National Council of State Boards of Examiners

Log in

Fall 2014

01 Oct 2014 11:07 AM | Robert Ranieri (Administrator)
Fall 2014


BY: Sherry Sancibrian

Built in 1859, the historic Menger Hotel in San Antonio provided a Victorian setting for conversations about 21st century issues during the annual NCSB conference October 10-12, 2013. Our keynote speaker was Ellen R. Cohn, PhD, CCC-SLP, who is the Coordinator of ASHA’s Telepractice Special Interest Group and a member of the American Telemedicine Association Board of Directors. In her presentation, Telepractice: Benefits, Risks, and Opportunities for Greater State Licensure Uniformity, Dr. Cohn discussed national trends, including the evolution of telerehabilitation standards and guidelines. She also identified some of the sources of risk when implementing telepractice and challenged regulatory boards to find ways to facilitate the use of technology while maintaining their consumer protection role.

Other invited sessions addressed a variety of topics: continuing education (Alison Lemke & Ellen Fagan); Praxis exams (Judith Page & Kathy Pruner); online hearing aid sales (Vickie Dionne), disciplinary procedures and management issues (Tammy Camp & Patty Nesbitt), and support personnel (Susan Adams & Theresa Rodgers). A new feature of this year’s conference was the Timed Timely Topics segment in which speakers provided a five-minute overview of a current issue being addressed by their board and then took questions and comments from participants. Topics included encroachment (Dawn Richard), sexual misconduct (Nahale Kalfas), deregulation threats (Tim Weise), social networking (Brian O’Riordan), and reinstatement (Kerri Phillips). The ever-popular State Information Exchange, facilitated by Amy Goldman, allowed each state to share this year’s challenges and successes.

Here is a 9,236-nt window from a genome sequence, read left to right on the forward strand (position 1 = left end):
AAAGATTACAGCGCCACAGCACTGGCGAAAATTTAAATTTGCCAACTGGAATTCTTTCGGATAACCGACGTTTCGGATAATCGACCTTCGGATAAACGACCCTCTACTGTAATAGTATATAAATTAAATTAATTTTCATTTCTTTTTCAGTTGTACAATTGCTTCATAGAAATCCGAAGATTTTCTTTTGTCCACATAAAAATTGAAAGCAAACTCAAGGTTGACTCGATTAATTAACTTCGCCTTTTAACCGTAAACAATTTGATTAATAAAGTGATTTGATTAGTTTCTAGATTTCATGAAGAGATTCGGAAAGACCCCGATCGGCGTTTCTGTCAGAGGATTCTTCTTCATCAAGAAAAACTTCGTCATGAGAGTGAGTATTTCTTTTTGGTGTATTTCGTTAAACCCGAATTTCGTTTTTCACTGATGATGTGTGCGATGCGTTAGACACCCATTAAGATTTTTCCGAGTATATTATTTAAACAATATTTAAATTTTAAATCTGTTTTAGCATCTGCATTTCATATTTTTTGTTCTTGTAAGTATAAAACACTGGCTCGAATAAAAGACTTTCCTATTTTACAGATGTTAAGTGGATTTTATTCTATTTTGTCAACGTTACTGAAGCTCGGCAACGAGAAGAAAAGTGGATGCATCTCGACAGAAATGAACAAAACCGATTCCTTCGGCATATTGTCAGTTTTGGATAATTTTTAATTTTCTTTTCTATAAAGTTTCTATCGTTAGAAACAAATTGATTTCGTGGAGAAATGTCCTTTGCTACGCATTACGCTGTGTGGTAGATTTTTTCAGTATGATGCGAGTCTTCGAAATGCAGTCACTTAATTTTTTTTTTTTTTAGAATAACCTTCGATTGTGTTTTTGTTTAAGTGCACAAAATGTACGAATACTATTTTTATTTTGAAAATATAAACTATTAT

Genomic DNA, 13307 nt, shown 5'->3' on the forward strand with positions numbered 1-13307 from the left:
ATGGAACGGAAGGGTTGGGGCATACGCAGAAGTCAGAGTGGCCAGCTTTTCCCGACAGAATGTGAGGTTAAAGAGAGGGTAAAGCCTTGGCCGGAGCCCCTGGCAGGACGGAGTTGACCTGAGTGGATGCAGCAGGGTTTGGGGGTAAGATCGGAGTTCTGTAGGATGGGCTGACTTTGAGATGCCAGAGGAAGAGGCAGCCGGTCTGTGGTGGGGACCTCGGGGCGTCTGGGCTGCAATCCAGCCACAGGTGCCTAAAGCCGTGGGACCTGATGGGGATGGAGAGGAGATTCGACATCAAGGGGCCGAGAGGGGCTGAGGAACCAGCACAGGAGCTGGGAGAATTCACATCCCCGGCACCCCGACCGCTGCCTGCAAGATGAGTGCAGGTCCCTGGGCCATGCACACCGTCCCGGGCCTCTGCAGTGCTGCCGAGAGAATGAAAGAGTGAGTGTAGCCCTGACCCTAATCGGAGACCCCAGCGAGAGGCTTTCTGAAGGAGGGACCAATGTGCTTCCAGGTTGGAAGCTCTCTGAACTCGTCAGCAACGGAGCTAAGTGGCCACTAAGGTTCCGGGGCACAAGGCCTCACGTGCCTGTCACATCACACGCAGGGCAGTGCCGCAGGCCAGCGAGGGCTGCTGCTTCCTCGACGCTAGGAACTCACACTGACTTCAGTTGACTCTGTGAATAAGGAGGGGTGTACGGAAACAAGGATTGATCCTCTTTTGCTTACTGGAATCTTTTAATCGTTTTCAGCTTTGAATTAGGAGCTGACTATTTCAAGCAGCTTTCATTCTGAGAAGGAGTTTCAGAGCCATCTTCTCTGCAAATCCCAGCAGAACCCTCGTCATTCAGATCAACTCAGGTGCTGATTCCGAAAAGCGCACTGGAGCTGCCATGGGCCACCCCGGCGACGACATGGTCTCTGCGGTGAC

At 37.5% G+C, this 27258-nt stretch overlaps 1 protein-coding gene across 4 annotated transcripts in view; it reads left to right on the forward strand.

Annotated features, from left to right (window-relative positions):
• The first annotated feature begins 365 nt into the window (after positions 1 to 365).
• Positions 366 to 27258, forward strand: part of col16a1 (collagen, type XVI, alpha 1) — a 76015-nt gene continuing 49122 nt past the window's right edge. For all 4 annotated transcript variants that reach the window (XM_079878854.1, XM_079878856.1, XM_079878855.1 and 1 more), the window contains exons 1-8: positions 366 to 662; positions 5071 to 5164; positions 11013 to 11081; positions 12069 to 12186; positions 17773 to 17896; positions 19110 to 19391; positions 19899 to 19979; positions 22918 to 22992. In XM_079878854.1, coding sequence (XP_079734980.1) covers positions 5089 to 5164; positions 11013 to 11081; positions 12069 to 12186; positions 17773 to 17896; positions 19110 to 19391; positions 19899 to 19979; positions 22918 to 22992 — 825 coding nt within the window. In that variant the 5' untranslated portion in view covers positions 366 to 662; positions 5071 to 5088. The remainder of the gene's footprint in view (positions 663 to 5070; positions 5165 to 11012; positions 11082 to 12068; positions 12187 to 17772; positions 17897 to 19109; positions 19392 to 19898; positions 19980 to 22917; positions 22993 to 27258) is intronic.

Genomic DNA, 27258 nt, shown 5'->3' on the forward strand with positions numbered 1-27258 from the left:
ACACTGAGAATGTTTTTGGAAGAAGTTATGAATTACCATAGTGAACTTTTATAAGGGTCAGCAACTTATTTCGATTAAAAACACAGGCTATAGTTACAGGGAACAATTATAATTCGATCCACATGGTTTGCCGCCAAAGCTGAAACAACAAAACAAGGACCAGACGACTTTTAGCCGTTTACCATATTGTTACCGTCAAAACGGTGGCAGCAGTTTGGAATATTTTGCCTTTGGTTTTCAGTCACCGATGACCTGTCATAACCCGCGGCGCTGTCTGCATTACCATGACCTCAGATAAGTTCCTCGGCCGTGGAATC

The pre-conference workshop on October 10, led by Glenn Waguespack, Theresa Rodgers, and Ayn Stehr, provided training for board members regarding statutory authority, complaints, and disciplinary procedures. Attendees also received a flash drive with a reference manual including a directory of licensure boards and contact information, characteristics of licensure laws, samples of model legislation and state licensing laws, board examinations, information on the NPDB-HIPDB, hot topics, and much more.

The NCSB board would like to thank our presenters and attendees for making this an excellent conference. Finally, our gratitude goes out to our conference sponsors:

Keynote Speaker Sponsorship
West Virginia Board of Examiners for Speech-Language Pathology and Audiology

Conference Breakfast
Texas Speech-Language-Hearing Association

Conference Luncheon
College of Audiologists and Speech-Language Pathologists of Ontario (CASLPO)

Afternoon Break
EBS Healthcare

Gold Level Program Sponsor
EBS Healthcare


In Memoriam - Kenneth T. Gist - See Below

Recognition/Honors of NCSB

Highlights from State Boards Annual Exchange at NCSB 2013 Meeting

ASHA Poster Session

27th NCSB Annual Conference

Update on the Data Bank for Speech-Language Pathologists, Audiologists, and their State Boards

Get "Social with NCSB!"

NCSB Board of Directors



In Memoriam - Kenneth T. Gist

Kenneth T. Gist, 88, on September 15, 2013, in Wellsburg, W.Va. Gist graduated from West Liberty State College in 1949, and earned his master’s degree from New York University in 1959. He was professor emeritus in the Department of Communication Disorders at Southern Connecticut State University. When he retired from the university, he returned to Wellsburg, where he worked part-time as an SLP for several local agencies and facilities. University scholarships have been established in his name for speech-language students in Connecticut and West Virginia. An ASHA Life Member, Gist was an active member of ASHA’s Legislative Council from 1969 to 1989, and from 2001 to 2006. He was also active in the Connecticut Speech-Language-Hearing Association, and served as treasurer of the West Virginia Speech-Language-Hearing Association. Gist also served as treasurer for the National Council of Boards of Examiners for Speech-Language Pathology and Audiology from the 1980s until 2013. Gist is survived by a sister, Madelon Reeves, and a niece and two nephews.